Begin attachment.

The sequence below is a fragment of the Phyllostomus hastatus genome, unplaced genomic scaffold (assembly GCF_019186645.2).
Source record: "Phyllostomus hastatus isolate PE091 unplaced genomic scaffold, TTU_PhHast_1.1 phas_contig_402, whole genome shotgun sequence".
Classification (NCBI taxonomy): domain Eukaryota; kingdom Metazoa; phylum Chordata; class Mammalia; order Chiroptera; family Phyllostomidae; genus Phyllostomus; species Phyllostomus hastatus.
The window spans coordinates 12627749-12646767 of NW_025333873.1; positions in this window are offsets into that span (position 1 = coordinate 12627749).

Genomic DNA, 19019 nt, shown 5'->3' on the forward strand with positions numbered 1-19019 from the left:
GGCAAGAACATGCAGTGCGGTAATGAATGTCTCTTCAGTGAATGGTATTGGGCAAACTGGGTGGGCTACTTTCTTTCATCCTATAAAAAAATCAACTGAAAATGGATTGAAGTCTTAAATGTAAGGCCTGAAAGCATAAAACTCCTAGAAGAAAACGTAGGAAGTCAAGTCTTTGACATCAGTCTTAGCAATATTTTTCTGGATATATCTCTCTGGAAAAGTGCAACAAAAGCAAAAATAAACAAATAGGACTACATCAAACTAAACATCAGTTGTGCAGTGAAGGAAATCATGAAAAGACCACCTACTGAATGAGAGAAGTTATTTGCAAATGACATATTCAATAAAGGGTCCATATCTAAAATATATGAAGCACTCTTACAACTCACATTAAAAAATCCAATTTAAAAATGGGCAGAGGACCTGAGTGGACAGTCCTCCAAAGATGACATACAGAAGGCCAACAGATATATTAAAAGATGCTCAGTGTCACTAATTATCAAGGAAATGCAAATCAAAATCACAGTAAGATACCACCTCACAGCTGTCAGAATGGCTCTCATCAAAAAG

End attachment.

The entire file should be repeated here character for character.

The sequence below is a fragment of the Phyllostomus hastatus genome, unplaced genomic scaffold (assembly GCF_019186645.2).
Source record: "Phyllostomus hastatus isolate PE091 unplaced genomic scaffold, TTU_PhHast_1.1 phas_contig_402, whole genome shotgun sequence".
Classification (NCBI taxonomy): domain Eukaryota; kingdom Metazoa; phylum Chordata; class Mammalia; order Chiroptera; family Phyllostomidae; genus Phyllostomus; species Phyllostomus hastatus.
The window spans coordinates 12627749-12646767 of NW_025333873.1; positions in this window are offsets into that span (position 1 = coordinate 12627749).

Genomic DNA, 19019 nt, shown 5'->3' on the forward strand with positions numbered 1-19019 from the left:
GGCAAGAACATGCAGTGCGGTAATGAATGTCTCTTCAGTGAATGGTATTGGGCAAACTGGGTGGGCTACTTTCTTTCATCCTATAAAAAAATCAACTGAAAATGGATTGAAGTCTTAAATGTAAGGCCTGAAAGCATAAAACTCCTAGAAGAAAACGTAGGAAGTCAAGTCTTTGACATCAGTCTTAGCAATATTTTTCTGGATATATCTCTCTGGAAAAGTGCAACAAAAGCAAAAATAAACAAATAGGACTACATCAAACTAAACATCAGTTGTGCAGTGAAGGAAATCATGAAAAGACCACCTACTGAATGAGAGAAGTTATTTGCAAATGACATATTCAATAAAGGGTCCATATCTAAAATATATGAAGCACTCTTACAACTCACATTAAAAAATCCAATTTAAAAATGGGCAGAGGACCTGAGTGGACAGTCCTCCAAAGATGACATACAGAAGGCCAACAGATATATTAAAAGATGCTCAGTGTCACTAATTATCAAGGAAATGCAAATCAAAATCACAGTAAGATACCACCTCACAGCTGTCAGAATGGCTCTCATCAAAAAG